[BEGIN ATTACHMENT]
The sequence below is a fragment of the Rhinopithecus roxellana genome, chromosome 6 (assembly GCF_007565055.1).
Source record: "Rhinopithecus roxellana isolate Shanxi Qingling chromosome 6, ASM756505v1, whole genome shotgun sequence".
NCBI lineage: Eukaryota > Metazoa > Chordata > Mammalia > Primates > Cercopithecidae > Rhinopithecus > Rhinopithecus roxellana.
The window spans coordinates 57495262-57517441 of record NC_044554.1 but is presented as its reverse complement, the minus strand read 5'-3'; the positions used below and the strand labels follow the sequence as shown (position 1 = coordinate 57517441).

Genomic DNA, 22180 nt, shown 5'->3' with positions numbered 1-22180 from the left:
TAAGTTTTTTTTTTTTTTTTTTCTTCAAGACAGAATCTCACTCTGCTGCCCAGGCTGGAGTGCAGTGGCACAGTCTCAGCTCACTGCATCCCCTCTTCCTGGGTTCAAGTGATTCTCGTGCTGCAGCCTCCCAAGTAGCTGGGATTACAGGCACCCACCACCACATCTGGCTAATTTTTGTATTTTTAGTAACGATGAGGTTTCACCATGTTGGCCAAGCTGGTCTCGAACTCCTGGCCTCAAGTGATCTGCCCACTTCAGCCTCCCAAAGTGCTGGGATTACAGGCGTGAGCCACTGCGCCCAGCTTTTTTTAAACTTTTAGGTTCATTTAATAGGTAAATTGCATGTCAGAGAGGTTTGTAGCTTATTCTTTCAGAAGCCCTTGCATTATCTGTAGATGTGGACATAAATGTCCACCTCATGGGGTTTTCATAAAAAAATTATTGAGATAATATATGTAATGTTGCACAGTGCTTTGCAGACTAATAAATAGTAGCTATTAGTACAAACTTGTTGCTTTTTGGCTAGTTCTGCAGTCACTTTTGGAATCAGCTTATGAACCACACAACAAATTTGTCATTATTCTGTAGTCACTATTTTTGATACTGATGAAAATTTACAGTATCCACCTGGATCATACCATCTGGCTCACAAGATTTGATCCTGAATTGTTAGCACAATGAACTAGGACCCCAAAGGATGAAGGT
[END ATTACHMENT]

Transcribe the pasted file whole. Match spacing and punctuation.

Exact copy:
The sequence below is a fragment of the Rhinopithecus roxellana genome, chromosome 6 (assembly GCF_007565055.1).
Source record: "Rhinopithecus roxellana isolate Shanxi Qingling chromosome 6, ASM756505v1, whole genome shotgun sequence".
NCBI lineage: Eukaryota > Metazoa > Chordata > Mammalia > Primates > Cercopithecidae > Rhinopithecus > Rhinopithecus roxellana.
The window spans coordinates 57495262-57517441 of record NC_044554.1 but is presented as its reverse complement, the minus strand read 5'-3'; the positions used below and the strand labels follow the sequence as shown (position 1 = coordinate 57517441).

Genomic DNA, 22180 nt, shown 5'->3' with positions numbered 1-22180 from the left:
TAAGTTTTTTTTTTTTTTTTTTCTTCAAGACAGAATCTCACTCTGCTGCCCAGGCTGGAGTGCAGTGGCACAGTCTCAGCTCACTGCATCCCCTCTTCCTGGGTTCAAGTGATTCTCGTGCTGCAGCCTCCCAAGTAGCTGGGATTACAGGCACCCACCACCACATCTGGCTAATTTTTGTATTTTTAGTAACGATGAGGTTTCACCATGTTGGCCAAGCTGGTCTCGAACTCCTGGCCTCAAGTGATCTGCCCACTTCAGCCTCCCAAAGTGCTGGGATTACAGGCGTGAGCCACTGCGCCCAGCTTTTTTTAAACTTTTAGGTTCATTTAATAGGTAAATTGCATGTCAGAGAGGTTTGTAGCTTATTCTTTCAGAAGCCCTTGCATTATCTGTAGATGTGGACATAAATGTCCACCTCATGGGGTTTTCATAAAAAAATTATTGAGATAATATATGTAATGTTGCACAGTGCTTTGCAGACTAATAAATAGTAGCTATTAGTACAAACTTGTTGCTTTTTGGCTAGTTCTGCAGTCACTTTTGGAATCAGCTTATGAACCACACAACAAATTTGTCATTATTCTGTAGTCACTATTTTTGATACTGATGAAAATTTACAGTATCCACCTGGATCATACCATCTGGCTCACAAGATTTGATCCTGAATTGTTAGCACAATGAACTAGGACCCCAAAGGATGAAGGT